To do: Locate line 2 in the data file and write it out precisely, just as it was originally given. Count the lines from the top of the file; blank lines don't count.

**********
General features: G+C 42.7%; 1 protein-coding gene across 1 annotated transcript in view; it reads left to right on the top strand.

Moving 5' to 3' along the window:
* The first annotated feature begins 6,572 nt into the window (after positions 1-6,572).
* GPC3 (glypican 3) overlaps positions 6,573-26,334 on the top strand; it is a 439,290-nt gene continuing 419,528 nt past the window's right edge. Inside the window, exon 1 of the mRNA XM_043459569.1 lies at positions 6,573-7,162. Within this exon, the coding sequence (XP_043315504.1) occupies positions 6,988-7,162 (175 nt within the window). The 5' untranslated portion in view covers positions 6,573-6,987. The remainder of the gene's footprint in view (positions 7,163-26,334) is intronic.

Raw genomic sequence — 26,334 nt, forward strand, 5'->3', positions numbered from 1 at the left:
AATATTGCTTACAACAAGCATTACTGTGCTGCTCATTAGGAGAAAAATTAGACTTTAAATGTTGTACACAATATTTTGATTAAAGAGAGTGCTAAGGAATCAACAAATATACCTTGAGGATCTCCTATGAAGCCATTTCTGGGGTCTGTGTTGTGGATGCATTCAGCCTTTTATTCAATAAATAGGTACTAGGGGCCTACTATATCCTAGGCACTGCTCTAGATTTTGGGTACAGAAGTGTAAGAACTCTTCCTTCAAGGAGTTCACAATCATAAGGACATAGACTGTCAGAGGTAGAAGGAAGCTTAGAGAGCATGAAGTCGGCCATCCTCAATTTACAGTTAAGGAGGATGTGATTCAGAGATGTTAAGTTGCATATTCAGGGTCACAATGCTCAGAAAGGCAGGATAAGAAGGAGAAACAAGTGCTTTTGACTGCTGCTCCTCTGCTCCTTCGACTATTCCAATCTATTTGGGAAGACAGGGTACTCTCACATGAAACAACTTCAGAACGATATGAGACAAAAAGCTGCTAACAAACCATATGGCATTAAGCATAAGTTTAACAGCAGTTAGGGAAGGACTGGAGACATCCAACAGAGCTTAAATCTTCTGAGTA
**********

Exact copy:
Moving 5' to 3' along the window: